Do firmly anchor your decorations so they don’t fall and hurt your pet. For Christmas trees especially, a secured tree will help keep trunk water from spilling. Drinking the water could give your pet an upset stomach if he or she drinks it.  

Don’t decorate with tinsel as the shiny strips can be a choking hazard for your feline. In addition, avoid using holly and mistletoe as each can cause nausea if your dog or cat ingests it.

Do give your pet an interactive game that will keep him or her occupied while you’re busy entertaining guests! For kitties, fill a treat dispenser with dry food (try the Funkitty Egg-cercizer from the ASPCA online store) and for dogs, stuff kibble into a puzzle toy (try the Squirrel Dude from the ASPCA online store).

Most important, if your pet does ingest something hazardous, the ASPCA® Animal Poison Control Center (APCC) can help at 1-888-426-4435. A $65 consultation fee may apply, 80% of which is covered by ASPCA Pet Health Insurance.

Have a safe and happy holiday season!

pet insurance pets

Keeping your pets safe on Halloween doesn’t have to be tricky.

Our friends at the ASPCA® offer these 5 tips to help pet parents keep their pets safe while celebrating this October. If your pet does ingest something poisonous, the ASPCA® Animal Poison Control Center (APCC) can help at 1-888-426-4435. A $65 consultation fee may apply, 80% of which is covered by ASPCA Pet Health Insurance.

Tip #1: No Sweets for Your Sweetie.
Several popular Halloween treats are toxic to pets, such as candies containing the artificial sweetener xylitol and chocolate, especially baker’s and dark chocolate. Symptoms of chocolate ingestion may include vomiting, diarrhea, hyperactivity, increased thirst and urination, heart rhythm abnormalities, and even seizures.

Tip #2: Watch out for those wrappers.
Cats love to play with candy wrappers, but ingesting aluminum foil or cellophane can cause intestinal blockage and vomiting.

Tip #3: Careful with costumes!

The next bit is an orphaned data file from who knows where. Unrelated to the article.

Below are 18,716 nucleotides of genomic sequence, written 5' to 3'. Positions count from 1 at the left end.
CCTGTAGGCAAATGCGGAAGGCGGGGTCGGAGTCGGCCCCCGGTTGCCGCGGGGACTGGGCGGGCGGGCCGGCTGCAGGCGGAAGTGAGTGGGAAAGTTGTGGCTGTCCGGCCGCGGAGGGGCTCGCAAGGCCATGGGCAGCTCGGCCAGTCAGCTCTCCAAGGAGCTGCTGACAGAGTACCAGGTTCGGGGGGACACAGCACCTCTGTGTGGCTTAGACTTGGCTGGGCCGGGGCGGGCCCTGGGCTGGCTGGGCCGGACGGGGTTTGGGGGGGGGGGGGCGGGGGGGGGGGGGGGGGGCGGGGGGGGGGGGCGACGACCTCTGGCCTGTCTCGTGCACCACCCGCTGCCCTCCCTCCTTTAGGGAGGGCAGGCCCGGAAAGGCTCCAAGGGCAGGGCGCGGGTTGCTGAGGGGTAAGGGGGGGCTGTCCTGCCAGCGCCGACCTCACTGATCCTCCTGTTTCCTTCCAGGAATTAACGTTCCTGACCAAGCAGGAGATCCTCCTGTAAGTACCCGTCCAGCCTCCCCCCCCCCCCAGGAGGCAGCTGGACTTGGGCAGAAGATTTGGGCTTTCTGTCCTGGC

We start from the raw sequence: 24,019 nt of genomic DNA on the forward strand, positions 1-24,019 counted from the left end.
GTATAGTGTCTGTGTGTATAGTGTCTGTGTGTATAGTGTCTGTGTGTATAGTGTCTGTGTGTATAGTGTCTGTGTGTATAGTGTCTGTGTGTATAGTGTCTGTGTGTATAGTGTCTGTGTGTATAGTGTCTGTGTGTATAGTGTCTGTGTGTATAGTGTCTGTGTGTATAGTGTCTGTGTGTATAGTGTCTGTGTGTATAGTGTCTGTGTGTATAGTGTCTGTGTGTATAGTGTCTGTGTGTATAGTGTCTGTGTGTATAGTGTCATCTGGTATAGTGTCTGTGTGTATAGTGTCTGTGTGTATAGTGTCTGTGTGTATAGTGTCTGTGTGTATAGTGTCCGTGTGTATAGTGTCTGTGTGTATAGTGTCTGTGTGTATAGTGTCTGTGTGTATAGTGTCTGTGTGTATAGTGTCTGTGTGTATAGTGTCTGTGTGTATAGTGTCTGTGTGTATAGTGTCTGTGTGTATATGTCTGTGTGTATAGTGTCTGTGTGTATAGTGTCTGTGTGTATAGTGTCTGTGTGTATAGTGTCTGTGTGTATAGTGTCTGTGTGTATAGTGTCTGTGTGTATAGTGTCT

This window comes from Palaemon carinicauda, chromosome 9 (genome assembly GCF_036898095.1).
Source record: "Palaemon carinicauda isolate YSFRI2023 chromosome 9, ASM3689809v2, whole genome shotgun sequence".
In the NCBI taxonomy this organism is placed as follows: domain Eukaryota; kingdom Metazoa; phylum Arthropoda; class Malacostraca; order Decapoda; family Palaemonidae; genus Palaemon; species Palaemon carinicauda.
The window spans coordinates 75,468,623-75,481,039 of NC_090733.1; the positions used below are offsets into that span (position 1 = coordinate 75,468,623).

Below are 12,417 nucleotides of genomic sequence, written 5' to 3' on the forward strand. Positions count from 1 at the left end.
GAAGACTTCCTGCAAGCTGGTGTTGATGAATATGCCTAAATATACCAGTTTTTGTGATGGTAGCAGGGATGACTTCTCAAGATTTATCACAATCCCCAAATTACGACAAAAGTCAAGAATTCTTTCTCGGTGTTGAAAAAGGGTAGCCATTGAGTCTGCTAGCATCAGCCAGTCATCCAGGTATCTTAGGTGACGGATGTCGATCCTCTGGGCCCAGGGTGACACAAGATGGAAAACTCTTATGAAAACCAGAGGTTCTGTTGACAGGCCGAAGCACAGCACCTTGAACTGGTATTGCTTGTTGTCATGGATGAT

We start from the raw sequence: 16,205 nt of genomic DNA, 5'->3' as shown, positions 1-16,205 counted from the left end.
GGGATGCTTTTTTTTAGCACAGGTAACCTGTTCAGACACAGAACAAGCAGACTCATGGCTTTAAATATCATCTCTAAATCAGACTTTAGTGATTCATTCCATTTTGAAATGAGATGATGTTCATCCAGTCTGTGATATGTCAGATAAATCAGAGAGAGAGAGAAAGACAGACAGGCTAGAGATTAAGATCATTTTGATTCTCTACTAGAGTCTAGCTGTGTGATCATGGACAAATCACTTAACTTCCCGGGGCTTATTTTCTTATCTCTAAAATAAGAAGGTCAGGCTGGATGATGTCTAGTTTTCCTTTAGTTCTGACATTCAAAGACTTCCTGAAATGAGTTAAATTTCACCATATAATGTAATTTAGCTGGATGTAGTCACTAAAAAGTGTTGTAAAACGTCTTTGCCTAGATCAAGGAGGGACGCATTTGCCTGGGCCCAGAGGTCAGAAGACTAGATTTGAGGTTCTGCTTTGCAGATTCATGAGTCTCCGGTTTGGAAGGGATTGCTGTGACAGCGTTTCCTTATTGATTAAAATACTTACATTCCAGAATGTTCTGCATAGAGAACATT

If you dress up your pet for Halloween, make sure the costume does not limit your pet’s ability to move, hear, see, breathe or drink. A smart alternative is a simple, festive Halloween bandana.

Tip #4: Decorations can be dangerous.
Re-think putting candles in Jack-O-Lanterns. Pets can easily knock them over and start a fire. Also, prevent your pets from having access to wires and cords from holiday decorations. If chewed, a wire can damage your pet’s mouth or deliver a potentially lethal electrical shock.

Tip #5: Trick-or-treating is for kids, not pets.
During trick-or-treating hours, it is best to keep pets in a room away from your front door or else they may escape during the flurry of activity. Make sure your pet is wearing a collar with tags and/or is microchipped.

WELCOME,
PET PARENTS!

As we’re dedicated to making a difference for pets, we want to keep you informed about pet health topics and your ASPCA Pet Health Insurance plan. Our blog will provide you with fresh, interesting and informative topics—from pet health tips and customer stories, to the latest industry news and a Pet Parent Q&A column. Most of all, we encourage you to share comments and join the discussion!

Meet the Author

Julia H.

Social Media Coordinator

Pet Parent to:

Lucy, a 7-year-old rescued Golden Retriever/Chow Chow mix

Blog Guidelines

While we’ll strive to present all viewpoints on this blog, comments will be reviewed before posting. Offensive or inappropriate language, off-topic remarks and comments containing personal policy information will not be featured.

Also, conditions discussed in this blog aren’t necessarily covered by every ASPCA Pet Health Insurance plan. For full coverage terms, conditions and exclusions, please refer to your plan.

As always, if you have a question about your plan, call us at 1-866-204-6764.

*Note: While these testimonials may include examples of recent claims payouts, reimbursement is subject to the terms and conditions of your plan. Identifying information has been changed.